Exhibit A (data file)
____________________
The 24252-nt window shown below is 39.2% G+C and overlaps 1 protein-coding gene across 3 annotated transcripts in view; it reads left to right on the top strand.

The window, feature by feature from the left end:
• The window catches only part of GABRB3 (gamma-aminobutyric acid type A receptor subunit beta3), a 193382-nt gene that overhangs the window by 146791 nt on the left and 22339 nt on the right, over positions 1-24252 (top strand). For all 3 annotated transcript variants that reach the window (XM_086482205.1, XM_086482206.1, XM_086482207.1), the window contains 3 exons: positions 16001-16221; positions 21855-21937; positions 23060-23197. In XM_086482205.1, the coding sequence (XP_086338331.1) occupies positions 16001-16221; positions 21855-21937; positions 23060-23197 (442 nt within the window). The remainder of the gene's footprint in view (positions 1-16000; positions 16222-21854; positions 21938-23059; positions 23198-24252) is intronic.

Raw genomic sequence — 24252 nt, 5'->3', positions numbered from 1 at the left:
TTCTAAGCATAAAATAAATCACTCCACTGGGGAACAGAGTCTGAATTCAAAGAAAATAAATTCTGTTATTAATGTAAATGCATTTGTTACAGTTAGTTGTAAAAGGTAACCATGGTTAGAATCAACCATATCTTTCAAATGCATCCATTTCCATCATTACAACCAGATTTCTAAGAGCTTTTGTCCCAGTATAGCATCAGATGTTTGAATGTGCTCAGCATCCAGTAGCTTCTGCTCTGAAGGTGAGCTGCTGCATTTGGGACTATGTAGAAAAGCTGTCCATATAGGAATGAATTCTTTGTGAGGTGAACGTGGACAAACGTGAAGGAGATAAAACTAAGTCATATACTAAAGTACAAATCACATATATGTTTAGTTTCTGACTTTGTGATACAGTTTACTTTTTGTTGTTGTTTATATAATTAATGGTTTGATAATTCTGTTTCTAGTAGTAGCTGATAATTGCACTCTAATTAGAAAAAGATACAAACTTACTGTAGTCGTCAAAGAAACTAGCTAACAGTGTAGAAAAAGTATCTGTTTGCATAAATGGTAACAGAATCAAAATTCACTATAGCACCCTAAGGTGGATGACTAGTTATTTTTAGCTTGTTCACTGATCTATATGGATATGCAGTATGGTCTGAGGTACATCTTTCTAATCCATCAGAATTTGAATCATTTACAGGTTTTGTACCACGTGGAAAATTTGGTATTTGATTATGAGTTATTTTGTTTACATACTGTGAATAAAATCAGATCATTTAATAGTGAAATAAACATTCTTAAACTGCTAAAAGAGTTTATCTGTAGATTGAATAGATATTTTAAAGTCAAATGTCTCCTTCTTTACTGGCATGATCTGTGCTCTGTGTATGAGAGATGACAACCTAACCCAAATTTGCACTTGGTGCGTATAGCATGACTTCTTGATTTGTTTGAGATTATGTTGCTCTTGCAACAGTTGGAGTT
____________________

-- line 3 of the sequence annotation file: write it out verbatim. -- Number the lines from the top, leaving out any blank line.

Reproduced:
• The window catches only part of GABRB3 (gamma-aminobutyric acid type A receptor subunit beta3), a 193382-nt gene that overhangs the window by 146791 nt on the left and 22339 nt on the right, over positions 1-24252 (top strand). For all 3 annotated transcript variants that reach the window (XM_086482205.1, XM_086482206.1, XM_086482207.1), the window contains 3 exons: positions 16001-16221; positions 21855-21937; positions 23060-23197. In XM_086482205.1, the coding sequence (XP_086338331.1) occupies positions 16001-16221; positions 21855-21937; positions 23060-23197 (442 nt within the window). The remainder of the gene's footprint in view (positions 1-16000; positions 16222-21854; positions 21938-23059; positions 23198-24252) is intronic.